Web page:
"Making a video of Earth from so far away helps the search for other life-bearing planets in the Universe by giving insights into how a distant, Earth-like alien world would appear to us," said University of Maryland astronomer Michael A'Hearn, principal investigator for the Deep Impact extended mission, called EPOXI.
EPOXI is a combination of the names for the two extended mission components: a search for alien (extrasolar) planets during the cruise to Hartley 2, called Extrasolar Planet Observations and Characterization (EPOCh), and the flyby of comet Hartley 2, called the Deep Impact eXtended Investigation (DIXI).
During a full Earth rotation, images obtained by Deep Impact at a 15-minute cadence have been combined to make a color video.
During the video, the moon enters the frame (because of its orbital motion) and transits Earth, then leaves the frame.
Other spacecraft have imaged Earth and the moon from space, but Deep Impact is the first to show a transit of Earth with enough detail to see large craters on the moon and oceans and continents on Earth.
"To image Earth in a similar fashion, an alien civilization would need technology far beyond what Earthlings can even dream of building," said Sara Seager, a planetary theorist at the Massachusetts Institute of Technology, Cambridge, Mass., and a co-investigator on EPOXI.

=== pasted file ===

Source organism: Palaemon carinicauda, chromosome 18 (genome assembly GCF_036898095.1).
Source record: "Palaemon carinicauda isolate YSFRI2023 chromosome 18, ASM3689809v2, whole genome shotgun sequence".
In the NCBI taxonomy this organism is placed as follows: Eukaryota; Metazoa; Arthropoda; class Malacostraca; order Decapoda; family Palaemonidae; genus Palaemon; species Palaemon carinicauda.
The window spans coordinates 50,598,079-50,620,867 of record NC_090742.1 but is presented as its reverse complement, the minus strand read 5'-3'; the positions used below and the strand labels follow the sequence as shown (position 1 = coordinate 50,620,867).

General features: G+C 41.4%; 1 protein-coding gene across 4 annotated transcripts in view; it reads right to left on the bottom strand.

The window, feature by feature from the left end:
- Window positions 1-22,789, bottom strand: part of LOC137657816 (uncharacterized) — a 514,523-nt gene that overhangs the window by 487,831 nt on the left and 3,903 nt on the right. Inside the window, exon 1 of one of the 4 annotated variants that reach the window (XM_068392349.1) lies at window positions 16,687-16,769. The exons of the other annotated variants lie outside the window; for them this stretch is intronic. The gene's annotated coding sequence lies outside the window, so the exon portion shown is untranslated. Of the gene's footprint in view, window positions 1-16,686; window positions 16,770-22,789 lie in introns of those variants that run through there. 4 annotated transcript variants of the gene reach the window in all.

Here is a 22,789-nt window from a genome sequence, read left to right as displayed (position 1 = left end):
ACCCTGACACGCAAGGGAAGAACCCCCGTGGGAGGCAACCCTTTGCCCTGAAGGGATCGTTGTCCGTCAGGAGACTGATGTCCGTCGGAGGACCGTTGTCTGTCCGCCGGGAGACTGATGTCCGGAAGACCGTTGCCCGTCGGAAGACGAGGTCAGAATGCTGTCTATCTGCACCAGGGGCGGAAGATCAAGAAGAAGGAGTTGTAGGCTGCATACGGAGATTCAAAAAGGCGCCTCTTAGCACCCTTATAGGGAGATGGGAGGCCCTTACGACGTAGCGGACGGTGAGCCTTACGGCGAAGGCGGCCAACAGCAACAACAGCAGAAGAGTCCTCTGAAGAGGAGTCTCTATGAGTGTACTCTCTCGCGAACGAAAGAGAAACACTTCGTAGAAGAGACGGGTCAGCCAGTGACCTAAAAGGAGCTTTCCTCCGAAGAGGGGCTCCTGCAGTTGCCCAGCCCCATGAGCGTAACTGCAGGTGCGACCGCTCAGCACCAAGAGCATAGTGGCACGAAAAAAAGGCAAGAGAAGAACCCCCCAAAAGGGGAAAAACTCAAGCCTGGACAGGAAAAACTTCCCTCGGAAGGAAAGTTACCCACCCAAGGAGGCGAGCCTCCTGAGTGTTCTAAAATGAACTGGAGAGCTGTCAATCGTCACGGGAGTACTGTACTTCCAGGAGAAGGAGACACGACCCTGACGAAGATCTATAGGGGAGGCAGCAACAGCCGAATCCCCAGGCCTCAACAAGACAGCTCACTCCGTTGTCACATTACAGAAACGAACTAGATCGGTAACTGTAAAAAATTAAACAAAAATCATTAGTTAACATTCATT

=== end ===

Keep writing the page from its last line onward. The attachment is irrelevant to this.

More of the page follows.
"Nevertheless, planet-characterizing space telescopes under study by NASA would be able to observe an Earth twin as a single point of light - a point whose total brightness changes with time as different land masses and oceans rotate in and out of view," he added.
According to Seager, "The video will help us connect a varying point of planetary light with underlying oceans, continents, and clouds - and finding oceans on extrasolar planets means identifying potentially habitable worlds."
"Our video shows some specific features that are important for observations of Earth-like planets orbiting other stars," said Drake Deming of NASA's Goddard Space Flight Center in Greenbelt, Maryland.
"A 'sun glint' can be seen in the movie, caused by light reflected from Earth's oceans, and similar glints to be observed from extrasolar planets could indicate alien oceans. Also, we used infrared light instead of the normal red light to make the color composite images, and that makes the land masses much more visible," he added.
That happens because plants reflect more strongly in the near-infrared.
Hence, the video illustrates the potential for detecting vegetated land masses on extrasolar planets by looking for variations in the intensity of their near-infrared light as the planet rotates.